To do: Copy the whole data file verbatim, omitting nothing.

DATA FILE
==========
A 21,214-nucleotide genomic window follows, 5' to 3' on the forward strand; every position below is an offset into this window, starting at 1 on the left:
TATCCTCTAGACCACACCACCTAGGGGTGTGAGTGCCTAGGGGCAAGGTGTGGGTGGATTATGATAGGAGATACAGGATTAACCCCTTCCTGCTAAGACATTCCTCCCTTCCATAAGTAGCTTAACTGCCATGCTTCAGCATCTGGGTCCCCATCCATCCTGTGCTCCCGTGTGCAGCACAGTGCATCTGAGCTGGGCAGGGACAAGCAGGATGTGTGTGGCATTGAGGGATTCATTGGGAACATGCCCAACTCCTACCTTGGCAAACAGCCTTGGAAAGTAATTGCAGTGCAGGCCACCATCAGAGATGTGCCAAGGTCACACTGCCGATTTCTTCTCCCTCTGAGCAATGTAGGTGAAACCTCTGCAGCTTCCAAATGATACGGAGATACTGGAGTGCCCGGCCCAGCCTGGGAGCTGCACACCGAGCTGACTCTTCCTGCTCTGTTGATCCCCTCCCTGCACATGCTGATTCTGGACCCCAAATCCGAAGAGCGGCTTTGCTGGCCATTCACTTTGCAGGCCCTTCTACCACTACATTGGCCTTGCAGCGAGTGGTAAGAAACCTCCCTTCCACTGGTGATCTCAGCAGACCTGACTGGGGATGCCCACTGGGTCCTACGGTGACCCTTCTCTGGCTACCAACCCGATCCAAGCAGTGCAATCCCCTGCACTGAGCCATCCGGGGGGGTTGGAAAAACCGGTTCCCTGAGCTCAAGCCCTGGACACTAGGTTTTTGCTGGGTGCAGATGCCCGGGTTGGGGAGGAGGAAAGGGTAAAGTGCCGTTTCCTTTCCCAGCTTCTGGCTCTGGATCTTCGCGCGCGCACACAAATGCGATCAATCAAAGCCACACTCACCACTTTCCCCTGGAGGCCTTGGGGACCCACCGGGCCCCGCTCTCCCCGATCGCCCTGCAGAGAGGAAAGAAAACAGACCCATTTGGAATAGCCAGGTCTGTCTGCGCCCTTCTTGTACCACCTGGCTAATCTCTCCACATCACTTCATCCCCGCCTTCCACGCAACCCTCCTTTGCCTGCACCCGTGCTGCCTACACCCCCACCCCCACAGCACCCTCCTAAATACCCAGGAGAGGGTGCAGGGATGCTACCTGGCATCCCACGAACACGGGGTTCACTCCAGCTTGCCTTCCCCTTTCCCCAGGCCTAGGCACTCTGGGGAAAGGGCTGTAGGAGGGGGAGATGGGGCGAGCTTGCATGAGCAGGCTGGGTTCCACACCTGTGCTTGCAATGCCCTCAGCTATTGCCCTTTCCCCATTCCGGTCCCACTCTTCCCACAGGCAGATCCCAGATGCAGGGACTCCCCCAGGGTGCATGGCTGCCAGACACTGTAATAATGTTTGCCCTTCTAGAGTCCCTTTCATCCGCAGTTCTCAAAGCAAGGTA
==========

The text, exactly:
A 21,214-nucleotide genomic window follows, 5' to 3' on the forward strand; every position below is an offset into this window, starting at 1 on the left:
TATCCTCTAGACCACACCACCTAGGGGTGTGAGTGCCTAGGGGCAAGGTGTGGGTGGATTATGATAGGAGATACAGGATTAACCCCTTCCTGCTAAGACATTCCTCCCTTCCATAAGTAGCTTAACTGCCATGCTTCAGCATCTGGGTCCCCATCCATCCTGTGCTCCCGTGTGCAGCACAGTGCATCTGAGCTGGGCAGGGACAAGCAGGATGTGTGTGGCATTGAGGGATTCATTGGGAACATGCCCAACTCCTACCTTGGCAAACAGCCTTGGAAAGTAATTGCAGTGCAGGCCACCATCAGAGATGTGCCAAGGTCACACTGCCGATTTCTTCTCCCTCTGAGCAATGTAGGTGAAACCTCTGCAGCTTCCAAATGATACGGAGATACTGGAGTGCCCGGCCCAGCCTGGGAGCTGCACACCGAGCTGACTCTTCCTGCTCTGTTGATCCCCTCCCTGCACATGCTGATTCTGGACCCCAAATCCGAAGAGCGGCTTTGCTGGCCATTCACTTTGCAGGCCCTTCTACCACTACATTGGCCTTGCAGCGAGTGGTAAGAAACCTCCCTTCCACTGGTGATCTCAGCAGACCTGACTGGGGATGCCCACTGGGTCCTACGGTGACCCTTCTCTGGCTACCAACCCGATCCAAGCAGTGCAATCCCCTGCACTGAGCCATCCGGGGGGGTTGGAAAAACCGGTTCCCTGAGCTCAAGCCCTGGACACTAGGTTTTTGCTGGGTGCAGATGCCCGGGTTGGGGAGGAGGAAAGGGTAAAGTGCCGTTTCCTTTCCCAGCTTCTGGCTCTGGATCTTCGCGCGCGCACACAAATGCGATCAATCAAAGCCACACTCACCACTTTCCCCTGGAGGCCTTGGGGACCCACCGGGCCCCGCTCTCCCCGATCGCCCTGCAGAGAGGAAAGAAAACAGACCCATTTGGAATAGCCAGGTCTGTCTGCGCCCTTCTTGTACCACCTGGCTAATCTCTCCACATCACTTCATCCCCGCCTTCCACGCAACCCTCCTTTGCCTGCACCCGTGCTGCCTACACCCCCACCCCCACAGCACCCTCCTAAATACCCAGGAGAGGGTGCAGGGATGCTACCTGGCATCCCACGAACACGGGGTTCACTCCAGCTTGCCTTCCCCTTTCCCCAGGCCTAGGCACTCTGGGGAAAGGGCTGTAGGAGGGGGAGATGGGGCGAGCTTGCATGAGCAGGCTGGGTTCCACACCTGTGCTTGCAATGCCCTCAGCTATTGCCCTTTCCCCATTCCGGTCCCACTCTTCCCACAGGCAGATCCCAGATGCAGGGACTCCCCCAGGGTGCATGGCTGCCAGACACTGTAATAATGTTTGCCCTTCTAGAGTCCCTTTCATCCGCAGTTCTCAAAGCAAGGTA